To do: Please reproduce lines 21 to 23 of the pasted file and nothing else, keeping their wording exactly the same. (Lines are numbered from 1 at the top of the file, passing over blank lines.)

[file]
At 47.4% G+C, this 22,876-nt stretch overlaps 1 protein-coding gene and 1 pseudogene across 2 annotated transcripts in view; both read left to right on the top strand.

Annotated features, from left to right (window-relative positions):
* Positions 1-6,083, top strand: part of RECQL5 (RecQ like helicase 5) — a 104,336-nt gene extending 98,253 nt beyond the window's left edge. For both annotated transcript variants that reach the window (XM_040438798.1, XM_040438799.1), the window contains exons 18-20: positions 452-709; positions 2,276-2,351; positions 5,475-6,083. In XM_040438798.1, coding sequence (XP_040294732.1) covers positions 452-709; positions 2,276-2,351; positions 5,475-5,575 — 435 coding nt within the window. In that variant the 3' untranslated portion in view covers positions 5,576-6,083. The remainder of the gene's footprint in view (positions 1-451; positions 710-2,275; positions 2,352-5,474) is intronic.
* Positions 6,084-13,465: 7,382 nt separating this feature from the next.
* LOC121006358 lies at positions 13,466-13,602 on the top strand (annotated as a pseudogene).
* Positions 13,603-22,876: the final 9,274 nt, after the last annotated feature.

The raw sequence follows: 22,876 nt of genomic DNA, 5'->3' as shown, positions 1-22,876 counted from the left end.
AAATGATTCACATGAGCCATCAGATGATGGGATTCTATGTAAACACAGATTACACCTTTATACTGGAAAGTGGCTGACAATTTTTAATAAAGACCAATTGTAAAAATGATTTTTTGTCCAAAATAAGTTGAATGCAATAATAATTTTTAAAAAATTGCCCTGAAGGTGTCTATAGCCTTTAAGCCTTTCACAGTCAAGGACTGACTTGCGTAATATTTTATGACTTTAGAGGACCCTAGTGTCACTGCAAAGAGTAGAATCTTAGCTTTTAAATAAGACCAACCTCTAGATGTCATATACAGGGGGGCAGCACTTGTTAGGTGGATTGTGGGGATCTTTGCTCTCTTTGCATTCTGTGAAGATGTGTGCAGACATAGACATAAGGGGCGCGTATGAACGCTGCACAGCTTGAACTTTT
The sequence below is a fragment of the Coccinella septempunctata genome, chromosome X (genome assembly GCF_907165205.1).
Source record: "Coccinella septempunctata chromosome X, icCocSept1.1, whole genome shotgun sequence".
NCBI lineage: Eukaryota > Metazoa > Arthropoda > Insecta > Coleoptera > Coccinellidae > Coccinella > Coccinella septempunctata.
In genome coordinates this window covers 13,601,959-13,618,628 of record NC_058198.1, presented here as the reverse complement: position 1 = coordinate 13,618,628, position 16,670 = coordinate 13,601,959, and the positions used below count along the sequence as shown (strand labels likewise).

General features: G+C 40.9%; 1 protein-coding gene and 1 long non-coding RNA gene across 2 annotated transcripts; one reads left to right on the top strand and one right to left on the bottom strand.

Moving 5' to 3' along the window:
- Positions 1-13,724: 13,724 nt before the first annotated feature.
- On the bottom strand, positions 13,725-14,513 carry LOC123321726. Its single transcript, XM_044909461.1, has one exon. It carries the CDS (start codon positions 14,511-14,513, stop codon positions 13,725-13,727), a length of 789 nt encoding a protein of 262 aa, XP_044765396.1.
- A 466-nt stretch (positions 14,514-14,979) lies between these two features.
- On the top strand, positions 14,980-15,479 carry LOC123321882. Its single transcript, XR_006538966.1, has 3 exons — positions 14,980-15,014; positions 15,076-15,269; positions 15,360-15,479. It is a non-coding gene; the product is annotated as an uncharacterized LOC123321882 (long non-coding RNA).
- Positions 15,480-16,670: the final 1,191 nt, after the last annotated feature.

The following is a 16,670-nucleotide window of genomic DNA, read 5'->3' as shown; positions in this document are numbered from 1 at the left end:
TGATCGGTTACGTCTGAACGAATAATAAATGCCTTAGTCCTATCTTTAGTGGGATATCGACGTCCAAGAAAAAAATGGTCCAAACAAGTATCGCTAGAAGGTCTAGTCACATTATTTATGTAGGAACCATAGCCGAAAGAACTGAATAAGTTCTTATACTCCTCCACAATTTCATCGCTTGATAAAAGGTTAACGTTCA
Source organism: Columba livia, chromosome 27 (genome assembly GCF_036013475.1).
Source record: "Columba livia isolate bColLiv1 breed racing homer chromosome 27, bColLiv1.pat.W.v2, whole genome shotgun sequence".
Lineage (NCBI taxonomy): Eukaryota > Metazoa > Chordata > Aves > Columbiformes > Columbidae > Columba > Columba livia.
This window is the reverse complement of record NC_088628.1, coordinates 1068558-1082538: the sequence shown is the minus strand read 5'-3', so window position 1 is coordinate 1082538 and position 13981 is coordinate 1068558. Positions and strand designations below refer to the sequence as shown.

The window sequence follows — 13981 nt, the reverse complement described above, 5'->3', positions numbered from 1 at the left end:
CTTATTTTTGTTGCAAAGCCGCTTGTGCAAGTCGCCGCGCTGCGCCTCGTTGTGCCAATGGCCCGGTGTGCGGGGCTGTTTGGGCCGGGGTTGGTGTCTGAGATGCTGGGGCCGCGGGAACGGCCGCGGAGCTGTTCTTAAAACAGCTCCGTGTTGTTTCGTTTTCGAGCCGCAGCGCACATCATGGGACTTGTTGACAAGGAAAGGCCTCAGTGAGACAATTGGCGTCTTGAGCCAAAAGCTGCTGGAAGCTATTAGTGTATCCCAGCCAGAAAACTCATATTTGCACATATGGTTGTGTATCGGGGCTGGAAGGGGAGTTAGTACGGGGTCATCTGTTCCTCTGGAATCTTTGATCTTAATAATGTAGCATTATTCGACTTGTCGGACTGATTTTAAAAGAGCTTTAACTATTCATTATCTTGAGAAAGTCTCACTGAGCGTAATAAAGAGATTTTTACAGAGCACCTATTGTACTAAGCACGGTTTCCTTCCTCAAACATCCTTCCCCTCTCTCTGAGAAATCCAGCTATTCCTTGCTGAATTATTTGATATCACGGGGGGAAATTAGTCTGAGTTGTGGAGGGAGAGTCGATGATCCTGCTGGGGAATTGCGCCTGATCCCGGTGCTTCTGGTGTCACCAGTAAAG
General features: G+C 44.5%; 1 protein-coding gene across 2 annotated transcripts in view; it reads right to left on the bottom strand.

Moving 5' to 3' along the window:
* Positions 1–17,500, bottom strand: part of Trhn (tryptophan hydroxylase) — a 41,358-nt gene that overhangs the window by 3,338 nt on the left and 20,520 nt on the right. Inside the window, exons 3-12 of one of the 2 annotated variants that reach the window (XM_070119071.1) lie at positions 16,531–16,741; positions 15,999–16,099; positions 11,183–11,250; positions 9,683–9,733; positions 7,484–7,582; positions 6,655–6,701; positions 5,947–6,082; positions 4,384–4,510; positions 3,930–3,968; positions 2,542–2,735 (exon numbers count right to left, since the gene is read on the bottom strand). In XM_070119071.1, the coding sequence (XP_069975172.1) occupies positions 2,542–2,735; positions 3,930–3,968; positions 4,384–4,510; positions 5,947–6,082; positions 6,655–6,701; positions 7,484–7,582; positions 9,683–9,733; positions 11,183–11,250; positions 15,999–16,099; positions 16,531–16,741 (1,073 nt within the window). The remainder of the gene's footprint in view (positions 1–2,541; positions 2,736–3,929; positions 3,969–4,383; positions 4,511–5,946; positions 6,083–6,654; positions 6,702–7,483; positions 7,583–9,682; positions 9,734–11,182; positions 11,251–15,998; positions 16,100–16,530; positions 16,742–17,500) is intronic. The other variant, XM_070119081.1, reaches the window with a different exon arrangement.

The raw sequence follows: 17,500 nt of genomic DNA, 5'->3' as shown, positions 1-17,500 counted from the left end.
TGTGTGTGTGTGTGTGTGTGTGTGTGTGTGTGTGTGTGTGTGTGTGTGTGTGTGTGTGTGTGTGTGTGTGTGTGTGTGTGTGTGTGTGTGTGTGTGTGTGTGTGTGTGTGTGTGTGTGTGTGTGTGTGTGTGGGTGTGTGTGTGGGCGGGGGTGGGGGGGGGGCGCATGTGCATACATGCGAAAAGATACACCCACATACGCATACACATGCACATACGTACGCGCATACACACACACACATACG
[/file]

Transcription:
TGATCGGTTACGTCTGAACGAATAATAAATGCCTTAGTCCTATCTTTAGTGGGATATCGACGTCCAAGAAAAAAATGGTCCAAACAAGTATCGCTAGAAGGTCTAGTCACATTATTTATGTAGGAACCATAGCCGAAAGAACTGAATAAGTTCTTATACTCCTCCACAATTTCATCGCTTGATAAAAGGTTAACGTTCA
Source organism: Columba livia, chromosome 27 (genome assembly GCF_036013475.1).
Source record: "Columba livia isolate bColLiv1 breed racing homer chromosome 27, bColLiv1.pat.W.v2, whole genome shotgun sequence".